The first saliva test for COVID-19 was a breakthrough when Rutgers University announced it last month, but now it’s even more convenient: You can spit into the funnel from the comfort of your home.
In the Beltway region, Potomac Pediatrics started offering antibody tests May 11 to people who wanted to see whether they or their family members had been exposed to the coronavirus and didn’t know it.
A positive result doesn’t confer proof of immunity — scientists are still studying that — though the blood draw gets families out of the house and is covered by insurance.
Georgia is urging everyone in the state to undergo testing for the virus at one of its 100 sites, regardless of whether they have symptoms. Pennsylvania last week added nine CVS locations to its testing roster, meaning it now has roughly 270 retail and drive-thru locations statewide.
After early stumbles and scrambles, testing for COVID-19 or an immune response to the disease is getting more convenient and easier to find.
The U.S. is testing about 350,000 people per day, more than double the daily average from mid-April, and federal regulators are bringing new diagnostics and antibody, or “serological,” tests to market every day.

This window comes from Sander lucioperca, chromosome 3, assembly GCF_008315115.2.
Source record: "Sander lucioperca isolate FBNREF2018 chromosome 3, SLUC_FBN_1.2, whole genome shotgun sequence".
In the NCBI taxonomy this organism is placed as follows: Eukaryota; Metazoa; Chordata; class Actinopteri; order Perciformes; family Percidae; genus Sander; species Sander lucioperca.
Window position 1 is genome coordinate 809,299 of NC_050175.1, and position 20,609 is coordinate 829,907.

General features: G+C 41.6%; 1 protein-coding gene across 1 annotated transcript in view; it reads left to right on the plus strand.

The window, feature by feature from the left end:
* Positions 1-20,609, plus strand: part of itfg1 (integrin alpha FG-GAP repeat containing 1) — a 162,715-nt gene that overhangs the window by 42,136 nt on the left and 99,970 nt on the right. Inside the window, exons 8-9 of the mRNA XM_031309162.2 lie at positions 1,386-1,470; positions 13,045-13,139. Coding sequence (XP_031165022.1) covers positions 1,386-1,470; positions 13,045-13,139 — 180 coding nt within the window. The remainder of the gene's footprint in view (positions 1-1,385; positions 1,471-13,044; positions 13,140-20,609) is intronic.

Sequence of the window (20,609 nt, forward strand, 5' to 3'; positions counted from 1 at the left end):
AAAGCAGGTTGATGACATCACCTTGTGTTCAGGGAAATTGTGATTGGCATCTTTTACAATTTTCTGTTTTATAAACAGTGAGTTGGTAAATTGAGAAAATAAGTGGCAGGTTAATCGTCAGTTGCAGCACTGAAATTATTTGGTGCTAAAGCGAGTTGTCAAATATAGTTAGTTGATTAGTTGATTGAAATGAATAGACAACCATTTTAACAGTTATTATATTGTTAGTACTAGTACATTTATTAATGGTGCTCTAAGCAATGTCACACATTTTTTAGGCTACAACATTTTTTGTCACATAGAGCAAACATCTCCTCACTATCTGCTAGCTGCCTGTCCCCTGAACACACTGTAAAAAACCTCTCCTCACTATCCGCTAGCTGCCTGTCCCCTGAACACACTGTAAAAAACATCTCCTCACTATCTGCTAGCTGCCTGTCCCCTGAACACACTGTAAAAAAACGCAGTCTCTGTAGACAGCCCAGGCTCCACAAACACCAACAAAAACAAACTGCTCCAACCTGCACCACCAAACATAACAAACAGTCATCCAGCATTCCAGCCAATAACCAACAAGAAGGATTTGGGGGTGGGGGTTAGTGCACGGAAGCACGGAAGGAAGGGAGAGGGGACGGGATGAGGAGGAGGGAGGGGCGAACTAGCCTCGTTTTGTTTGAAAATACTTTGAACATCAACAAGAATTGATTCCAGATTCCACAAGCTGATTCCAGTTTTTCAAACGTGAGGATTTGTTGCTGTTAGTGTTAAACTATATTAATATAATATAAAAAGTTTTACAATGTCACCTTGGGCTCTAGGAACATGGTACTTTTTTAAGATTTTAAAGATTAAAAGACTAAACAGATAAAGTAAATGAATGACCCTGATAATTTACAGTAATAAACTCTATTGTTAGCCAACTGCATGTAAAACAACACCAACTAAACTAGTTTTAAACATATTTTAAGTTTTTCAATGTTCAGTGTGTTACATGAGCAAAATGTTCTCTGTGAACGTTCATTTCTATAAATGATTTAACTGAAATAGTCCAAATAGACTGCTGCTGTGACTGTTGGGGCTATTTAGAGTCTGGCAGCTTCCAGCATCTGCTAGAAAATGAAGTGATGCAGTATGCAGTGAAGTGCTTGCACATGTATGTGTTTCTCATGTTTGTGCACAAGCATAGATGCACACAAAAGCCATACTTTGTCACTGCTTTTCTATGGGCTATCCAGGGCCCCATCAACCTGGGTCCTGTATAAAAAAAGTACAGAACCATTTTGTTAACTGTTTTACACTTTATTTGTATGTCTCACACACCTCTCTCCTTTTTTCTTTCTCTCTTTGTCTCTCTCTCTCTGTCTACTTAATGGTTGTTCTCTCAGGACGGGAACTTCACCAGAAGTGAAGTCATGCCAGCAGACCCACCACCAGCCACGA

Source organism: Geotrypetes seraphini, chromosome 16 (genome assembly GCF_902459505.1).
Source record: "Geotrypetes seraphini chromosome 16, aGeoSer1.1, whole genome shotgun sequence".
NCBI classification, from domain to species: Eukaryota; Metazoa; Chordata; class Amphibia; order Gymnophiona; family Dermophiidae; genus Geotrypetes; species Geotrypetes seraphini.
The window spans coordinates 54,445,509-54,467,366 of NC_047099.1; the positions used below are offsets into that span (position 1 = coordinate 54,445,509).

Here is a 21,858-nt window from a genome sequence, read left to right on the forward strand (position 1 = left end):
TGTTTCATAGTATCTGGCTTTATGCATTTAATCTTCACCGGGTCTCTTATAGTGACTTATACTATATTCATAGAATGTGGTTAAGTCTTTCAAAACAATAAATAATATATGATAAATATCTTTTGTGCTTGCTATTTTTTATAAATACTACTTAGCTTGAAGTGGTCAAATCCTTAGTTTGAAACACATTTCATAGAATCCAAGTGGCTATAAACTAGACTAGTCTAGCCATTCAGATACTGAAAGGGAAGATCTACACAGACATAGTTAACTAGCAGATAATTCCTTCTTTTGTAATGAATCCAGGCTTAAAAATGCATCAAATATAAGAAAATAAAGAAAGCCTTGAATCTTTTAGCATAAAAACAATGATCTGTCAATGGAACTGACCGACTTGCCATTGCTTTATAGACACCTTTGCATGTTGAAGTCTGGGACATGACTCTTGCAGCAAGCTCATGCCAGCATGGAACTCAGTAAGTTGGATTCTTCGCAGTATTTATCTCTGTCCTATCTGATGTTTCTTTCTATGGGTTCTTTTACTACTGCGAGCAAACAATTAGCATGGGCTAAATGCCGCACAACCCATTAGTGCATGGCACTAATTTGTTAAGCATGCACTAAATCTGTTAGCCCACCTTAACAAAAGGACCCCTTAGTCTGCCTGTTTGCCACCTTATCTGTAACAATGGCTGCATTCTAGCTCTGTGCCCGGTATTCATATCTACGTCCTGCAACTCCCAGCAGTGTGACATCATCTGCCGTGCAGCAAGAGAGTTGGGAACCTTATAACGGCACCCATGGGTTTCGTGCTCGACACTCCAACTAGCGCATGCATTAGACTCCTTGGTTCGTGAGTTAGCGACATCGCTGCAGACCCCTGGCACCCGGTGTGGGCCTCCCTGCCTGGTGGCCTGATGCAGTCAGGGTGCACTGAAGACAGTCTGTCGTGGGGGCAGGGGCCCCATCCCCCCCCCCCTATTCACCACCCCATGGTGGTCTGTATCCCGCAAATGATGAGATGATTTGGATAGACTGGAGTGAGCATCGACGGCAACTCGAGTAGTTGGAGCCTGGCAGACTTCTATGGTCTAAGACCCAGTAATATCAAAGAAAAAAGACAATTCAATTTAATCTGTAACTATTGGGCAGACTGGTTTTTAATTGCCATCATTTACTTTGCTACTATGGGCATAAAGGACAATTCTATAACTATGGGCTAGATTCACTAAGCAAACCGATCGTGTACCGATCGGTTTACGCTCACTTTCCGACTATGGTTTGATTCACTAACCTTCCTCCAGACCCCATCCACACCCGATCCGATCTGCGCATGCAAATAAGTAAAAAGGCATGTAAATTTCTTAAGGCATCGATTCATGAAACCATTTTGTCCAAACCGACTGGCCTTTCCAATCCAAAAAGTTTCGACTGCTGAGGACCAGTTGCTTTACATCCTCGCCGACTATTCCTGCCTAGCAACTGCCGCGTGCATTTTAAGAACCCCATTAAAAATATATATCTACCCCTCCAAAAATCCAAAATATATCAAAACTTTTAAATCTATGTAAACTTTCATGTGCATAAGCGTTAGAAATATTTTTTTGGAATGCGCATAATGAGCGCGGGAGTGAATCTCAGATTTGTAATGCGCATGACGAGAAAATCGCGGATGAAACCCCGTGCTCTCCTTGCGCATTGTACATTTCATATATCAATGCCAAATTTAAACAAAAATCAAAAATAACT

Diagnostic testing is a critical piece of the campaign to slow transmission of the coronavirus. Disease trackers test people with symptoms to determine whether they have COVID-19 and then track down their contacts and test them, too. Anyone infected with the coronavirus must isolate themselves for two weeks.
The Harvard Global Health Institute estimates that the U.S. will need to triple its testing average, to 900,000 per week, to contain the outbreak, though states’ needs vary.
An early test kit developed by the Centers for Disease Control and Prevention failed in February, while South Korea was commended for its early and aggressive testing. The U.S. has caught up and now exceeds the per capita rate in the Asian nation, which the White House is using as a comparison.
Experts say testing is still uneven across the country because of supply issues despite the administration’s push to meet state demands.
President Trump has seesawed between boasting about American leadership in testing and musing that testing might be “overrated” or might inflate the U.S. case count compared with other countries.
“When you test, you find something is wrong with people. If we didn’t do any testing, we would have very few cases. They don’t want to write that. It’s common sense. So we test much more many, many times,” he said last week in Pennsylvania.
Either way, his administration is scrambling to expand technologies that allow states to diagnose COVID-19 and figure out who might have some level of protection from the coronavirus.
The Food and Drug Administration said it has authorized roughly 100 diagnostic or antibody tests for emergency use, up from 36 as of April 15.
The agency approved a kit Saturday that allows people to take a nasal swab at home and send the sample to a lab. A doctor must sign off on an online questionnaire before users receive the kit.
The test from Everlywell received a form of preliminary approval known as emergency use authorization.